Welcome to this week’s “zine.”
by Mark M
From Further and More Observations and Thinkings (2005):
The Master is having a problem.
SAVE ON, SAVE ON, SAVIOR
Crucified for thinking silver thoughts in a golden world.
Oh, Come On, All Ye Faithful.
The sun burns saint and sinner alike.
Where religions agree, there is truth? All the major religions have a form of the Golden Rule (“Do unto others…”).
Balti more or less.
When time does not fly, it marches on.
There may not be love at first sight, but there is certainly lust or infatuation at first sight.
…and then they lived ever after. Amen.
overblown underblown blown
My fudge factor has nuts.
White House of cards
George and Georger
Kindness is not difficult for happy people.
Mark M’s Razor:
“Of two competing theories, the more astonishing one is to be preferred.”
(As I’ve written in the past, William of Occam was wrong, things just aren’t that simple.)
The Creation: God’s ineffable experience. If we humans can have an ineffable experience, why not God?
I say decadence is not necessarily the Dead Kennedys or John Waters, it’s Muzak, prime-time teevee, and People magazine, dig?
Uncle Spam, Alexander the Big, Pauline Bunyan (axtress), Dad D, She-man, other brother, A. Lincoln, B. Lincoln, Lincoln, Nebraska, Lick Jagga, Amerikan homo-ners, a man who scaled the seas, Jesse Hems, Roller Debbie, JeZeus Christ, Pastor Preech, the Bad Lord, the Democraps, the Repubicans, Mark Twang, the Sculpture of Liberties, the gods of the gods all in Geronimo’s Pontiac, going down to the magic-wand factory, on a 2’s day, to drink at the Fountain of Use with charity blossoms…
I child you not.
Have a cup of Joseph.
She had a blast; I had a ball.
He gave it the community college try.
The zoo animals were religiously fed a scientific diet.
He died from being overjoyed.
Worry — daymare
Pessimism is counting your defeats before they happen.
Intuition is unreliable, not a surprise. It’s about as reliable as pure reason without enough data.
Not at all bonkers.
How did the outcome come out?
He and she moved in the same circles. They were quite lost.
Absence makes the heart go find her.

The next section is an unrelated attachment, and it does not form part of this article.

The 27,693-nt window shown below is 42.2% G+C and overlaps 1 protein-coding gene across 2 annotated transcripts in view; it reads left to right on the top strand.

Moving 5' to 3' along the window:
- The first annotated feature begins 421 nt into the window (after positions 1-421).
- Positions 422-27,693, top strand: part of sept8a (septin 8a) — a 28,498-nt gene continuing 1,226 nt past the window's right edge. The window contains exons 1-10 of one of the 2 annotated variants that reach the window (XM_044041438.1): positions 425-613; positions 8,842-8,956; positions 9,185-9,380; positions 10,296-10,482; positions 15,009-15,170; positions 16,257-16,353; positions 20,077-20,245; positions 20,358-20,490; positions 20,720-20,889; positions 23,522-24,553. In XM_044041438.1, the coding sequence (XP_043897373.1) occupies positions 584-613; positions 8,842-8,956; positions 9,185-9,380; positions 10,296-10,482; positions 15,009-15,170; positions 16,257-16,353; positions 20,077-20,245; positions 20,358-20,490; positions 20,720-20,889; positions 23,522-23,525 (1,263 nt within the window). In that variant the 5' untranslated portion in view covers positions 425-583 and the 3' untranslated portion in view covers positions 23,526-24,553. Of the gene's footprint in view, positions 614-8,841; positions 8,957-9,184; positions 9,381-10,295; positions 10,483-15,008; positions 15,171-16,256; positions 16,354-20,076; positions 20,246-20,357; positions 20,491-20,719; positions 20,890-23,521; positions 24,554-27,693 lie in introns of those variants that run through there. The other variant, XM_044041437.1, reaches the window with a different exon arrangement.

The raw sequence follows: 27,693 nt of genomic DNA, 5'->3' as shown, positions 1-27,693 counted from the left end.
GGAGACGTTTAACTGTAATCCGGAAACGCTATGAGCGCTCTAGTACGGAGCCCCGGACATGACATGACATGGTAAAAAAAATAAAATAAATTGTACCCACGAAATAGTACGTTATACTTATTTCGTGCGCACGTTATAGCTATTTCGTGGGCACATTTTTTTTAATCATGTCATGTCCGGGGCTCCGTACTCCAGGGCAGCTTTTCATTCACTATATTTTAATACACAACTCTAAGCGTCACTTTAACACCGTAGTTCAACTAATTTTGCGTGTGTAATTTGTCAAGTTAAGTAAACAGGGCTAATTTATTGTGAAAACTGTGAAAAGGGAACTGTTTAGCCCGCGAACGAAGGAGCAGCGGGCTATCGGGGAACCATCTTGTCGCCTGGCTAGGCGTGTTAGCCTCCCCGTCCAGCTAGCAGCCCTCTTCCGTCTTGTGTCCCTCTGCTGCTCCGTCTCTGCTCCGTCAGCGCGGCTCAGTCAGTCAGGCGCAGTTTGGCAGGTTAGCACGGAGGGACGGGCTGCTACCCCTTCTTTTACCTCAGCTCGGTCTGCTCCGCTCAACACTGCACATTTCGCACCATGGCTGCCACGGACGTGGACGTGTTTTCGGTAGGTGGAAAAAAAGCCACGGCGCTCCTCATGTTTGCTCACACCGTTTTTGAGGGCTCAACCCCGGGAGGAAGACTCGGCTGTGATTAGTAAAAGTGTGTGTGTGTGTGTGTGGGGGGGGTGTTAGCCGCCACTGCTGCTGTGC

If familiarity doesn’t actually happen to breed contempt, often it merely breeds taking someone/something for granted.
Cars — oil-burning coaches.
Burn fat not oil.
Get a bike!
About the Author
The author rides his bike so much some people are actually surprised to learn he actually does own an oil-burning coach.
and Kate Schneck
were/are good friends of one another who I met at the long-defunct Centre City cafe (located where Olde Madrid in downtown Racine is now) in 1994 when they were 16. I included their art and poetry in more than one THTICT back then as well as the work of other teens who frequented the place.
Julie moved to Arizona with her family around 1995, and I stumbled upon her name about 10 years ago either in a mailing or on the website of the Center for Biological Diversity, the only environmental group that I know of that also concerns itself with human overpopulation. We reestablished intermittent contact, and, with Kate, who still lives in Racine, that must have happened via Facebook suggesting friends.
Julie’s career now has her as one half of Ragland and Wilhite, a consulting firm concerned with Inclusion, Diversity, Equity, Access (IDEA).
And Kate writes: “I ended up getting a B.A. in Applied Linguistics, an M.A. in Second Language Acquisition and with that I teach college English as a Second Language to students who have immigrated here from all over the world. I also DJ and I recently started writing songs and producing music. I plan to incorporate other languages into my music.” Hear Kate’s music here.
Below are some examples of theirs of what I included in THTICT. For a slightly enlarged view of same go here.
“Men are afraid that women will laugh at them. Women are afraid that men will kill them.”
There is a sexist notion that women are more prone to hysteria than men. Indeed the etymology of “hysteria” is thus:
From New Latin hysteria, from hysteric, from Latin hystericus, from Ancient Greek ὑστερικός (hysterikos, “suffering in the uterus, hysterical”), from ὑστέρα (hustera, “womb”). Compare French hystérie.
From the American Heritage Dictionary of the English Language, 5th Edition.
Dear Margaret’s quote actually inadvertently supports that sexist notion, for one of the fears described in the quote is far more likely to be realized than the other.
For instance, I’ve seen some marriages where one can readily observe that one of the fears is realized numerous times per day.
Actually, further asking men and women how likely they think their fears might come to pass would, I would think, bring things into proper perspective instead of simply putting each fear “side-by-side” like that in her quote. Just sayin’.
To be clear, this is not to deny that some men kill women. Also, some men kill men. Even some women kill.